NXP Semiconductors - Internet of packages

The benefits of smart packaging with embedded RFID-NFC tags are wide ranging, encompassing everything from consumer engagement to product authentication and quality assurance and supply chain optimisation. Sylvia Kaiser-Kershaw, global segment marketing for smart consumer products at NXP Semiconductors, makes a business case for the internet of things.


How has internet of things (IoT) technology progressed in recent years?

Sylvia Kaiser-Kershaw: The definition of IoT is increasingly being extended to what is known as the 'internet of everyday things', whereby everyday objects get a unique electronic ID - in the form of RFID or NFC tags - to be accessed via some form of connected reader. Consumer goods including apparel and footwear, food and beverages, cosmetics and pharmaceuticals are becoming smart and cloud-connected.

A recent Vandagraf study forecasts the total market potential of connected packaging and labels will jump to 1.2 trillion units in 2021 and 1.5 trillion units in 2026.

NXP Semiconductors is the number-one supplier of semiconductor-based ID solutions globally. Its research and development of RFID-NFC is considered a vital enabler and growth engine behind the market potential of smart connected products

How does IoT packaging work in a practical sense?

RFID-NFC wireless tagging solutions enable products and their packaging to be connected to cloud-based applications that support big data. Information on RFID tags can be accessed via dedicated supply chain readers, which can read at distances up to 10m, while NFC tags are effective over a few centimeters with the more than two billion NFC-enabled smartphones owned by everyday consumers.

There are three separate data application layers, at the core of which is a secure electronic ID layer on each tag, that can contain extra security features, such as encryption. The ability to authenticate every product package digitally helps to defend against counterfeiting and grey-market trading.

Then, the electronic on-product device layers store smaller amounts of data about the product or changes throughout its life cycle - for example, whether a product has been opened prior to sale (using tamper evident tags) or stored outside the correct temperature range (using smart sensor tags).

Finally, the off-product cloud layer stores large amount of data, and processes new captured data, to inform consumers retailers and manufacturers and trigger actions. This can include product information and data on location, as well as contextual rules for real-time marketing progammes

What can we do with that data?

RFID-NFC solutions can offer multifunctional benefits, depending on the brand's priorities. Brands can be protected and operations controlled with the ability to track, trace and verify the authenticity of a product. Change-of-state monitoring provides product quality assurance, can flag instances of tampering and ambient environmental changes (temperature or humidity, for example) during transit.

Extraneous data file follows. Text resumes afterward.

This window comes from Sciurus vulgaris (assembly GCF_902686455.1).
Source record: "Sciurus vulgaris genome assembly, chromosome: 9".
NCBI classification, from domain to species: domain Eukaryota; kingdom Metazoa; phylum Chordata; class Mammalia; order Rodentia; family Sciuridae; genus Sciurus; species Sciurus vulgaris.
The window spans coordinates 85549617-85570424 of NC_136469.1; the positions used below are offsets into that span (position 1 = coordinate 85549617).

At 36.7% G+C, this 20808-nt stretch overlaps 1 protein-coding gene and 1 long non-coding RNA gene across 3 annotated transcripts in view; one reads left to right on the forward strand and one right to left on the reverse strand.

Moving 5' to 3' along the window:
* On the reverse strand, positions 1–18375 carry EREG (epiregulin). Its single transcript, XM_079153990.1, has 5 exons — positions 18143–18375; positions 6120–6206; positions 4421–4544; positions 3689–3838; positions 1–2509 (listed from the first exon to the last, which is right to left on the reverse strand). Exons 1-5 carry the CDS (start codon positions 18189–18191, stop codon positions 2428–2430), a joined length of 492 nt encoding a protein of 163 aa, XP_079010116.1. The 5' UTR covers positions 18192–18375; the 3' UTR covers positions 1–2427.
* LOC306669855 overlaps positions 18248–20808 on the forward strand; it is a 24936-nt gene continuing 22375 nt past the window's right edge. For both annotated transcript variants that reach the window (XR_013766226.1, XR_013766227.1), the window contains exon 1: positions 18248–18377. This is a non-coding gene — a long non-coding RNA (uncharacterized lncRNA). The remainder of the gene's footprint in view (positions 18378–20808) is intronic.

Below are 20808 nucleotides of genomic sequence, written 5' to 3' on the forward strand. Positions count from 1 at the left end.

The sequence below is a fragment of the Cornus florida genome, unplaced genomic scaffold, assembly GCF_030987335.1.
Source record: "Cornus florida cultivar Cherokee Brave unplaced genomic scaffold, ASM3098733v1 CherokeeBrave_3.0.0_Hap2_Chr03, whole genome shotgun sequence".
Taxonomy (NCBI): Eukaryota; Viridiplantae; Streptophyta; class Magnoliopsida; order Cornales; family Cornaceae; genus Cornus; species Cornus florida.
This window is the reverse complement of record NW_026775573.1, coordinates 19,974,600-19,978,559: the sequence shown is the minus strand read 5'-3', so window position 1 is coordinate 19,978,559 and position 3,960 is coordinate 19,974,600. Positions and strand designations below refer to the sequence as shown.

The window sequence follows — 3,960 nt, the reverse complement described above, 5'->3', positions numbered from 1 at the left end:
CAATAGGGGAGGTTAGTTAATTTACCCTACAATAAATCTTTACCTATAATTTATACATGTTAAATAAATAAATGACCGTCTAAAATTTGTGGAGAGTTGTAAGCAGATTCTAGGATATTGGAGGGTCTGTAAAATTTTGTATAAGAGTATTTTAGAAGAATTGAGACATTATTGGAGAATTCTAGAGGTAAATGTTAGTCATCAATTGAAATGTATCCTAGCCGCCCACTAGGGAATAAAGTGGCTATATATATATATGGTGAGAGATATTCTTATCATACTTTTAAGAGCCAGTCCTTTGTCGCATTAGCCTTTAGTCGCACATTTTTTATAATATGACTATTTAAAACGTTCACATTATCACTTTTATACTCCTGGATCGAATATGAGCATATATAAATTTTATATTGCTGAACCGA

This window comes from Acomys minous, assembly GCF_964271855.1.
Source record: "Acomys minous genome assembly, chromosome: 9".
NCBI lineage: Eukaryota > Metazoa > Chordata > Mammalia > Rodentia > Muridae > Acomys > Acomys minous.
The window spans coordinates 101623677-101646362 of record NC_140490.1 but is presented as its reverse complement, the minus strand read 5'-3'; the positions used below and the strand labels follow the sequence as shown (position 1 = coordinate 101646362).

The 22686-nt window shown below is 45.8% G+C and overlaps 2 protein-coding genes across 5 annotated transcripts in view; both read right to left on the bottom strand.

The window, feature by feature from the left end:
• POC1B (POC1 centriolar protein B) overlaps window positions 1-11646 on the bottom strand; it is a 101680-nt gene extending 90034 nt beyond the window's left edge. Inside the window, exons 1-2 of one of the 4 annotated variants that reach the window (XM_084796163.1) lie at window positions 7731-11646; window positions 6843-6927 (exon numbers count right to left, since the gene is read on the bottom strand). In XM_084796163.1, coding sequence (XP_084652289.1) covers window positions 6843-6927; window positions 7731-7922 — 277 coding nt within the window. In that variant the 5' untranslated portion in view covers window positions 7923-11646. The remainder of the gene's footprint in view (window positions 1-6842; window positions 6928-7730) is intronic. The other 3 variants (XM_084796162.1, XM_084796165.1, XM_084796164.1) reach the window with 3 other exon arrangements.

Location-based tracking facilitates inventory management, data analytics to protect brands by identifying clusters of counterfeiting and market diversions, and targeted marketing programmes. Through their mobile devices, consumers can be kept informed about the products they buy and brands can engage with consumers through loyalty programmes, after-sales services and ecommerce. The end result is significantly more robust and compelling RFID-NFC applications and solutions, and a measurable return on investment for brands.

What are the latest product news from NXP?

NXP recently unveiled new NFC solutions to capitalise on thetechnology's inherent security and interactive capabilities. Its new NTAG 213 Tag Tamper is a tamper-evident NFC tag that can be placed on a product's label, closure, or container, and its once-opened status information can be accessed with a simple tap of any mobile NFC device, even without an app.

Offering digital signature, tamper evidence, and current status awareness, this NFC tag enables brand owners to protect product authenticity and integrity, while enabling relevant consumer interactions, pre and post-sale.

Which sectors of the industry would benefit most from NFC technology?

NXP is working with many label and packaging firms, as well as full-service solution providers, across many industries, including wines and spirits, speciality foods, cosmetics, pharmaceuticals, household devices.

One partner is Guala Closures, which is launching a new series of mass-scalable safety closures with NFC technology for tamper proofing and anticounterfeiting for the wines and spirits industry.

Paper packaging company Stora Enso is producing NFC-enabled boxes with smart temperature sensors - for example, for fine chocolate - so consumers can confirm that the product has been properly handled for optimum quality, while accessing storage tips and links to social media.

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